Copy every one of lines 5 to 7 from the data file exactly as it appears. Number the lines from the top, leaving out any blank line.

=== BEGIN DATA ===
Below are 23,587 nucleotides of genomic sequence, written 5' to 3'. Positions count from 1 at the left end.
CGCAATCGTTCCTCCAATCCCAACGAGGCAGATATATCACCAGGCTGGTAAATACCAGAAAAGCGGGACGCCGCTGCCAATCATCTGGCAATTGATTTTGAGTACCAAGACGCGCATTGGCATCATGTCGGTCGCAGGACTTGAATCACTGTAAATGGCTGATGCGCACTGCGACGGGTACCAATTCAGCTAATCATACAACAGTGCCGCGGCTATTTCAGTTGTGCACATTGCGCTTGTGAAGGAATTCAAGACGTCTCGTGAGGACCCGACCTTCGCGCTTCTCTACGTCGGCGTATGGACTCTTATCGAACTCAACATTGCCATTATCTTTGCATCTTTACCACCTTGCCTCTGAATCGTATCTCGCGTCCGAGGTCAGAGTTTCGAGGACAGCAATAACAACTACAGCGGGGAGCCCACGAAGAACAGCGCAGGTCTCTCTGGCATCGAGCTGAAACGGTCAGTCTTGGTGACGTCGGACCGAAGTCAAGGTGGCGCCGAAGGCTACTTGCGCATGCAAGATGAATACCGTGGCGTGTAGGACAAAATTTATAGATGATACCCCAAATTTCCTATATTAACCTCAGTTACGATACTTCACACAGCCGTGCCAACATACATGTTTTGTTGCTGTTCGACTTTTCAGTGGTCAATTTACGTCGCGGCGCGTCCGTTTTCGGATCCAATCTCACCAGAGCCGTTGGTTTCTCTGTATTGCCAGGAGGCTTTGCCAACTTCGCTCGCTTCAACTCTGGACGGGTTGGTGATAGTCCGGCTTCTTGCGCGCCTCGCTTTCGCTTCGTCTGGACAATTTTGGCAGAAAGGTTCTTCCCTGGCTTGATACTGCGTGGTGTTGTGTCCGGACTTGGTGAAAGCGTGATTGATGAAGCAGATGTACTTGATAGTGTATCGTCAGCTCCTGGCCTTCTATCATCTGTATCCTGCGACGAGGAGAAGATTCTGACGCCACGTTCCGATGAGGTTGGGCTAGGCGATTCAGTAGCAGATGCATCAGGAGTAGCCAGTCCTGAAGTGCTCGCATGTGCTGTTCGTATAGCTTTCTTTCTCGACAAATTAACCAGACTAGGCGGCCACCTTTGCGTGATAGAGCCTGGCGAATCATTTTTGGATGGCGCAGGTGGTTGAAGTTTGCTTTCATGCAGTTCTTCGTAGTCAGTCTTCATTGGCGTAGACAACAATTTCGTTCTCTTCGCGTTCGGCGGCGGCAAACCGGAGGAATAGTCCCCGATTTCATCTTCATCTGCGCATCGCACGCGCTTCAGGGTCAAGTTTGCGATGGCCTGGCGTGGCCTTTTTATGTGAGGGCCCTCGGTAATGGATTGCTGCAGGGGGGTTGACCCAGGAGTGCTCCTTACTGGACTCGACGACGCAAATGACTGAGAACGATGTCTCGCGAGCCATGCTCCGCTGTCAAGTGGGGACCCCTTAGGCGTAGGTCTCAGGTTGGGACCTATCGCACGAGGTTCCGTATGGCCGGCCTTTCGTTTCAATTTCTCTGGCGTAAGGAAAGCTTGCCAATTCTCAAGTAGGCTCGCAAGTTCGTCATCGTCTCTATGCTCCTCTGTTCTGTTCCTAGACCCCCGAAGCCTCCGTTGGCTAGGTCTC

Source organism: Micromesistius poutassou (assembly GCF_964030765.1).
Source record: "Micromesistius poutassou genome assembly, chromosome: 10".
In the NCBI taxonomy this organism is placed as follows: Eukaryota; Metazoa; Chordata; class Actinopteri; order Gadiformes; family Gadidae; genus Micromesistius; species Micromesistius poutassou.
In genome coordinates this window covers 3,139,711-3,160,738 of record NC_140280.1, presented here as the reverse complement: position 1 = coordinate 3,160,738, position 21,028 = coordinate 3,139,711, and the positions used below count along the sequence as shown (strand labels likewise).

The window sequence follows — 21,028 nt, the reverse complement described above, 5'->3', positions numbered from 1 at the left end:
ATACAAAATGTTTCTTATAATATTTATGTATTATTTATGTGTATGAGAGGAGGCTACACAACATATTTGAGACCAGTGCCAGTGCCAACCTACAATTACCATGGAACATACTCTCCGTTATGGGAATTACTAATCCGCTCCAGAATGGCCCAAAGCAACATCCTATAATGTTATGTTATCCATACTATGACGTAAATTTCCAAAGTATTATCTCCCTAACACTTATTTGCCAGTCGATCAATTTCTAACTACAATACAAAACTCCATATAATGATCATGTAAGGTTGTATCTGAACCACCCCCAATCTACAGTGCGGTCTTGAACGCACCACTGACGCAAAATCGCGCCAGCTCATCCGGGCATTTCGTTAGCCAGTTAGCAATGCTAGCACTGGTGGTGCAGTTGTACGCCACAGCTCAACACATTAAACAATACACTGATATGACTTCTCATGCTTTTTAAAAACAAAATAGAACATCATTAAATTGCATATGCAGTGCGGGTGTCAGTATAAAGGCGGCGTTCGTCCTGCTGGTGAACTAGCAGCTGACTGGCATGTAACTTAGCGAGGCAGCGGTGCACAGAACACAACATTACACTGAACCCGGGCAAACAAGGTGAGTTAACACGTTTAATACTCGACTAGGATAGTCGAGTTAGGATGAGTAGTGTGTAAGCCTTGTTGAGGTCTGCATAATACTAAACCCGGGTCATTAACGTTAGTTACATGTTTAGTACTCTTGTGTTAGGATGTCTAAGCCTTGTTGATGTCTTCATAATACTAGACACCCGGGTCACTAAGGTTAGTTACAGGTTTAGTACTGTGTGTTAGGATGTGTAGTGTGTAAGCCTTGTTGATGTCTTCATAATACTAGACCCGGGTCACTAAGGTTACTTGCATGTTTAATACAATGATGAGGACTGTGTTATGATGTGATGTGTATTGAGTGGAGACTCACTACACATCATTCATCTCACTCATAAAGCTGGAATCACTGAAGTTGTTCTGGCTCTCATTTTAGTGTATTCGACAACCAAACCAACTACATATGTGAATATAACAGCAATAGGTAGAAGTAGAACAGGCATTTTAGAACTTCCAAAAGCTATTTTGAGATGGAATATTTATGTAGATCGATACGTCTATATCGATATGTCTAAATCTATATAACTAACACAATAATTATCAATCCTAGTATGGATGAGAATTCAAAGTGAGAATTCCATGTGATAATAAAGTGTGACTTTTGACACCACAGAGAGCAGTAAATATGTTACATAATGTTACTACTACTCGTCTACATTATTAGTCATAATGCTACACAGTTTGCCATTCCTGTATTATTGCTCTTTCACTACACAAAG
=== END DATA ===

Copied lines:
In the NCBI taxonomy this organism is placed as follows: Eukaryota; Metazoa; Chordata; class Actinopteri; order Gadiformes; family Gadidae; genus Micromesistius; species Micromesistius poutassou.
In genome coordinates this window covers 3,139,711-3,160,738 of record NC_140280.1, presented here as the reverse complement: position 1 = coordinate 3,160,738, position 21,028 = coordinate 3,139,711, and the positions used below count along the sequence as shown (strand labels likewise).

The window sequence follows — 21,028 nt, the reverse complement described above, 5'->3', positions numbered from 1 at the left end: